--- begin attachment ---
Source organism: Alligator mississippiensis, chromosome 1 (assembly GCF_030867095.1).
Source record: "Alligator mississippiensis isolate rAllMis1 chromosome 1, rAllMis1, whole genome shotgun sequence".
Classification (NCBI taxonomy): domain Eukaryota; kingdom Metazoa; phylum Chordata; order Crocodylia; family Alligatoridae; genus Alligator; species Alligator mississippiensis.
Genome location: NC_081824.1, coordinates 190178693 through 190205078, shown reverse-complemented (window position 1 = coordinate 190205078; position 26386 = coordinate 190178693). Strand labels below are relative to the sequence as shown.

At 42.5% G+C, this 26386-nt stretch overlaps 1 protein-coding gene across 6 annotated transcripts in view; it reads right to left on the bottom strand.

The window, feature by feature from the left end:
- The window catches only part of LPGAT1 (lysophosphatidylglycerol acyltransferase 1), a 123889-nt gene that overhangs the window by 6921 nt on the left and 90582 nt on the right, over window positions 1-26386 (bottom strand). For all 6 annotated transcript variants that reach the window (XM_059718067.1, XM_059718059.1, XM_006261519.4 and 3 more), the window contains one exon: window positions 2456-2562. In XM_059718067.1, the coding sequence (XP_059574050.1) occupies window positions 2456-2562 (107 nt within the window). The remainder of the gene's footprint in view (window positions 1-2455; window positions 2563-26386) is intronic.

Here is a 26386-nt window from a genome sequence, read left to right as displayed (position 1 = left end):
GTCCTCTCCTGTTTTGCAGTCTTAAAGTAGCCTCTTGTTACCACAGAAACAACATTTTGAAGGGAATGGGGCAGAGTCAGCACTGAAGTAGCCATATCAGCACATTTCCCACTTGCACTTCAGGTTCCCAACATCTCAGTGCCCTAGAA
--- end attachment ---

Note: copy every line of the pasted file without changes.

Source organism: Alligator mississippiensis, chromosome 1 (assembly GCF_030867095.1).
Source record: "Alligator mississippiensis isolate rAllMis1 chromosome 1, rAllMis1, whole genome shotgun sequence".
Classification (NCBI taxonomy): domain Eukaryota; kingdom Metazoa; phylum Chordata; order Crocodylia; family Alligatoridae; genus Alligator; species Alligator mississippiensis.
Genome location: NC_081824.1, coordinates 190178693 through 190205078, shown reverse-complemented (window position 1 = coordinate 190205078; position 26386 = coordinate 190178693). Strand labels below are relative to the sequence as shown.

At 42.5% G+C, this 26386-nt stretch overlaps 1 protein-coding gene across 6 annotated transcripts in view; it reads right to left on the bottom strand.

The window, feature by feature from the left end:
- The window catches only part of LPGAT1 (lysophosphatidylglycerol acyltransferase 1), a 123889-nt gene that overhangs the window by 6921 nt on the left and 90582 nt on the right, over window positions 1-26386 (bottom strand). For all 6 annotated transcript variants that reach the window (XM_059718067.1, XM_059718059.1, XM_006261519.4 and 3 more), the window contains one exon: window positions 2456-2562. In XM_059718067.1, the coding sequence (XP_059574050.1) occupies window positions 2456-2562 (107 nt within the window). The remainder of the gene's footprint in view (window positions 1-2455; window positions 2563-26386) is intronic.

Here is a 26386-nt window from a genome sequence, read left to right as displayed (position 1 = left end):
GTCCTCTCCTGTTTTGCAGTCTTAAAGTAGCCTCTTGTTACCACAGAAACAACATTTTGAAGGGAATGGGGCAGAGTCAGCACTGAAGTAGCCATATCAGCACATTTCCCACTTGCACTTCAGGTTCCCAACATCTCAGTGCCCTAGAA